Catherine Peters

Marriage Plot

Did She Kill Him? A Victorian Tale of Deception, Adultery and Arsenic


Little, Brown 419pp £18.99 order from our bookshop

James Whorton’s entertaining history The Arsenic Century (2010) exposed the Victorian home as a death trap. From Buckingham Palace to the modest terrace, arsenic floated from the surface of the fashionable green wallpapers and leached from the dyes of fabrics used for everything from upholstery to ball gowns. Children sucked it off the paint on their toys and it was an ingredient in medicines and cosmetics. Pure, white and deadly, in powder form it was easily obtained for a few pence to kill vermin and was frequently mistaken for sugar. Arsenic also came to be seen as a particularly female murder weapon: there were several famous trials of women accused of poisoning their husbands or lovers with it in small incremental doses. None was more notorious than that of Florence Maybrick.

Sign Up to our newsletter

Receive free articles, highlights from the archive, news, details of prizes, and much more.

Follow Literary Review on Twitter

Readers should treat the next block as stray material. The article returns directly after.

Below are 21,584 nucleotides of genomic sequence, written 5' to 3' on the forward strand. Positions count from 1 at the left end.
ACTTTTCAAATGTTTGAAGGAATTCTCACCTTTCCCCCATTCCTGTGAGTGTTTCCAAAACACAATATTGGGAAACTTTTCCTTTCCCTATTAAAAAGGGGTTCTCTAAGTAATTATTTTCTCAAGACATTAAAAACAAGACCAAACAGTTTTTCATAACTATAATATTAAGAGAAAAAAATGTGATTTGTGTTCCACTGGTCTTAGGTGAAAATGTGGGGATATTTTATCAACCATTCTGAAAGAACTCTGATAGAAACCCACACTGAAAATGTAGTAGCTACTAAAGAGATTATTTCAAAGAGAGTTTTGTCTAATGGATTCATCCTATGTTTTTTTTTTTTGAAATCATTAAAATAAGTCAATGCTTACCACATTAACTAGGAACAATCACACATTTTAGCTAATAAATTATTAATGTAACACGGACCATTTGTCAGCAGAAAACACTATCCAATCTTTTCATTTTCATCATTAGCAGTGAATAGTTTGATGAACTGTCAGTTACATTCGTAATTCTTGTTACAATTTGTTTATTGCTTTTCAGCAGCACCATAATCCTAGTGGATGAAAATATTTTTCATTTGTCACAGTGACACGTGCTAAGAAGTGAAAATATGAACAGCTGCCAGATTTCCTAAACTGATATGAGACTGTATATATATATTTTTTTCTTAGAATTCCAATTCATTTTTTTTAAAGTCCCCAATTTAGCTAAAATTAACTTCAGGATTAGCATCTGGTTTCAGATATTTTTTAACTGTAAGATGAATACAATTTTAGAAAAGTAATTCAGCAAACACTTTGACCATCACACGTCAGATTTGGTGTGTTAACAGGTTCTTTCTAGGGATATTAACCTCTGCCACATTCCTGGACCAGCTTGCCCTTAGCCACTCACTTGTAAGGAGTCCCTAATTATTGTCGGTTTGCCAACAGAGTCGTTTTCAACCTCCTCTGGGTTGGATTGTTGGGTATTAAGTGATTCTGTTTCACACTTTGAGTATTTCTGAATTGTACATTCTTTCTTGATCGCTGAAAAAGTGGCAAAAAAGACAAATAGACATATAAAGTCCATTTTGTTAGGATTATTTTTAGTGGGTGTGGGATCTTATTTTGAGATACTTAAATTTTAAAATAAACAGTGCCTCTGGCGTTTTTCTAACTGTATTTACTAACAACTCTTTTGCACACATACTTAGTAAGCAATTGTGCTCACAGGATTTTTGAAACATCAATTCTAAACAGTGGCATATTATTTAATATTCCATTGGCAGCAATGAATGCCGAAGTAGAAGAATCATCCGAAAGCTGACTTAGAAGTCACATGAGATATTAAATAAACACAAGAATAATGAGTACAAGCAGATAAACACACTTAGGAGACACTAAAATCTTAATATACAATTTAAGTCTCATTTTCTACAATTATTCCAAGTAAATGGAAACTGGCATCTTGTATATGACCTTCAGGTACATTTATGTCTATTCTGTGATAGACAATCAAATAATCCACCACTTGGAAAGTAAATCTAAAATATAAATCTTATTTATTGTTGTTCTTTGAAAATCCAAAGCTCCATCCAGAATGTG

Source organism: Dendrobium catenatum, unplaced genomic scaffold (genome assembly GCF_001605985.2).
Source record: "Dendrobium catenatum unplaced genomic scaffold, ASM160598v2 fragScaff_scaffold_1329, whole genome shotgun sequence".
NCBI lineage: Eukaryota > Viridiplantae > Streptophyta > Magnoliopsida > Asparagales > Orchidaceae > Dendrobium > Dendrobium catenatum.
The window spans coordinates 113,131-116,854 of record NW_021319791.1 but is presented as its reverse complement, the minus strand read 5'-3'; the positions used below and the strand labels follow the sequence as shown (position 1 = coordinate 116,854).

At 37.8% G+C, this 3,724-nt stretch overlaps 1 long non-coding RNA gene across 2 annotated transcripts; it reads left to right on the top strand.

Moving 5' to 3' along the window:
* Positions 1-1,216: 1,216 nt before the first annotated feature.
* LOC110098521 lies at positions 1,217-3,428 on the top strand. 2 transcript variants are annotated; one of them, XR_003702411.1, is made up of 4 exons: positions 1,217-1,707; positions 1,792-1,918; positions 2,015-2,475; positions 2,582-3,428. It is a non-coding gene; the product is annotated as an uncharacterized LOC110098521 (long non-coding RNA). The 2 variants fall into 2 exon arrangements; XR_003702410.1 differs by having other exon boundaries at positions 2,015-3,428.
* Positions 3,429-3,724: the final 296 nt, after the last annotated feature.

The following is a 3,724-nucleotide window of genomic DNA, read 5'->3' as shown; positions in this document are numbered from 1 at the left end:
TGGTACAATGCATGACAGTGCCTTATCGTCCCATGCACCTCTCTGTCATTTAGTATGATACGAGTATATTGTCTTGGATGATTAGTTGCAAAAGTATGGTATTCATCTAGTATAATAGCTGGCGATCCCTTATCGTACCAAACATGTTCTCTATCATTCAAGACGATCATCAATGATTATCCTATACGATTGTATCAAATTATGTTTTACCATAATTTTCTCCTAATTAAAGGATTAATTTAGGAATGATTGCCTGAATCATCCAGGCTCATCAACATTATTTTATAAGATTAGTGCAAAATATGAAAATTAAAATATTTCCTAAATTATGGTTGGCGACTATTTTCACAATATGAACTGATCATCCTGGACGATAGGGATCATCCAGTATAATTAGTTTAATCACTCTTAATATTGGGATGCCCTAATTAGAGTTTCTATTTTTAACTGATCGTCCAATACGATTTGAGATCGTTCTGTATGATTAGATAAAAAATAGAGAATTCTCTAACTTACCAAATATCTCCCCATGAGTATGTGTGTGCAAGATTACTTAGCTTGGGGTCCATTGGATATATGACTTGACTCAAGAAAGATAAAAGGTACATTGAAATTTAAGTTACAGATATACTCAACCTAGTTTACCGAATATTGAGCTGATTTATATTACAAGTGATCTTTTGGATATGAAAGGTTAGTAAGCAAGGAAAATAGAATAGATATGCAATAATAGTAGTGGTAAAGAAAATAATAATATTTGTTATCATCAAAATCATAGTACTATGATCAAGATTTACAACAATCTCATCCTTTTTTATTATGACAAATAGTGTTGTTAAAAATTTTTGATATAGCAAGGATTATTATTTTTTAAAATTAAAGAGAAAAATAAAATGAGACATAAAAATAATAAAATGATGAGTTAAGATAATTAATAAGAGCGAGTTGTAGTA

• Last Tweets

    • He weeps by the side of the ocean, He weeps on the top of the hill; He purchases pancakes and lotion, And chocolate… ,
    • 'Half-way through The Conquest of Water I felt as if I had been subjected to the literary equivalent of excessive c… ,
    • 'Volume five, then, but still no end in sight. Sandbrook is clearly enjoying himself so much he can’t bear the seri… ,
    • 'By the end of the book something so weighty, stylish and impressive has been built up that one feels far nearer to… ,
    • 'Her ensuing psychotic episode is described so convincingly ... that the reader will wonder if Dobrakovová did not… ,
    • 'The perspectives complement and contest one another, amounting to a glorious, atmospheric set of ventriloquisms.'… ,
    • RT : I reviewed The Testaments for . I will not be taking any questions at this time. ,